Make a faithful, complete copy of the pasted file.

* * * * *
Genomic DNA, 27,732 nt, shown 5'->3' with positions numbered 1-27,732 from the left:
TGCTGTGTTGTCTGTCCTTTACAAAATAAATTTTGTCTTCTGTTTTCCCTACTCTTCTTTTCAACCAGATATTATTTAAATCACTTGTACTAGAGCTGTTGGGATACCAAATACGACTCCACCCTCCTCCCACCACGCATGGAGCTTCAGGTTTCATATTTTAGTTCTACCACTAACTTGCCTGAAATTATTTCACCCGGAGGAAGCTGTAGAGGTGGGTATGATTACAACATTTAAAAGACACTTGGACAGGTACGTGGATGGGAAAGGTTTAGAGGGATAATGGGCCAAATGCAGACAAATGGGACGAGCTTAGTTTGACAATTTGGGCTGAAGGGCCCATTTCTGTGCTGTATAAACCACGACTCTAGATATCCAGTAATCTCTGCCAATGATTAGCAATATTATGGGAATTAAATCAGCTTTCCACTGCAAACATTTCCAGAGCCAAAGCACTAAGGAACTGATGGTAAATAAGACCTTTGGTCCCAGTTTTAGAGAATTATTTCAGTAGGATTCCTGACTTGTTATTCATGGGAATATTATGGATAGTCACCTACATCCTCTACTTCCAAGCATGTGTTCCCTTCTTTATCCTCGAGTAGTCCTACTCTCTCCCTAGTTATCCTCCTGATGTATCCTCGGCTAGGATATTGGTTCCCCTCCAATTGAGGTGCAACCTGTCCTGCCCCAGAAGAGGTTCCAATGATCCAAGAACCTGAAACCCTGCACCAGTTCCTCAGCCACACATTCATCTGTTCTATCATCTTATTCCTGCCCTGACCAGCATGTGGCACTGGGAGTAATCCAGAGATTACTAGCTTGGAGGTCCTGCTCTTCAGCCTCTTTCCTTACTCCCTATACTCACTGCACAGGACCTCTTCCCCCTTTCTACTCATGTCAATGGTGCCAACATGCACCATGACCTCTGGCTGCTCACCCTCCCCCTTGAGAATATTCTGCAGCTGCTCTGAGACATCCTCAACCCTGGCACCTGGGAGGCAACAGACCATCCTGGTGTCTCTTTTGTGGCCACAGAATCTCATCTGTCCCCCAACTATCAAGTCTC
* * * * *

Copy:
Genomic DNA, 27,732 nt, shown 5'->3' with positions numbered 1-27,732 from the left:
TGCTGTGTTGTCTGTCCTTTACAAAATAAATTTTGTCTTCTGTTTTCCCTACTCTTCTTTTCAACCAGATATTATTTAAATCACTTGTACTAGAGCTGTTGGGATACCAAATACGACTCCACCCTCCTCCCACCACGCATGGAGCTTCAGGTTTCATATTTTAGTTCTACCACTAACTTGCCTGAAATTATTTCACCCGGAGGAAGCTGTAGAGGTGGGTATGATTACAACATTTAAAAGACACTTGGACAGGTACGTGGATGGGAAAGGTTTAGAGGGATAATGGGCCAAATGCAGACAAATGGGACGAGCTTAGTTTGACAATTTGGGCTGAAGGGCCCATTTCTGTGCTGTATAAACCACGACTCTAGATATCCAGTAATCTCTGCCAATGATTAGCAATATTATGGGAATTAAATCAGCTTTCCACTGCAAACATTTCCAGAGCCAAAGCACTAAGGAACTGATGGTAAATAAGACCTTTGGTCCCAGTTTTAGAGAATTATTTCAGTAGGATTCCTGACTTGTTATTCATGGGAATATTATGGATAGTCACCTACATCCTCTACTTCCAAGCATGTGTTCCCTTCTTTATCCTCGAGTAGTCCTACTCTCTCCCTAGTTATCCTCCTGATGTATCCTCGGCTAGGATATTGGTTCCCCTCCAATTGAGGTGCAACCTGTCCTGCCCCAGAAGAGGTTCCAATGATCCAAGAACCTGAAACCCTGCACCAGTTCCTCAGCCACACATTCATCTGTTCTATCATCTTATTCCTGCCCTGACCAGCATGTGGCACTGGGAGTAATCCAGAGATTACTAGCTTGGAGGTCCTGCTCTTCAGCCTCTTTCCTTACTCCCTATACTCACTGCACAGGACCTCTTCCCCCTTTCTACTCATGTCAATGGTGCCAACATGCACCATGACCTCTGGCTGCTCACCCTCCCCCTTGAGAATATTCTGCAGCTGCTCTGAGACATCCTCAACCCTGGCACCTGGGAGGCAACAGACCATCCTGGTGTCTCTTTTGTGGCCACAGAATCTCATCTGTCCCCCAACTATCAAGTCTC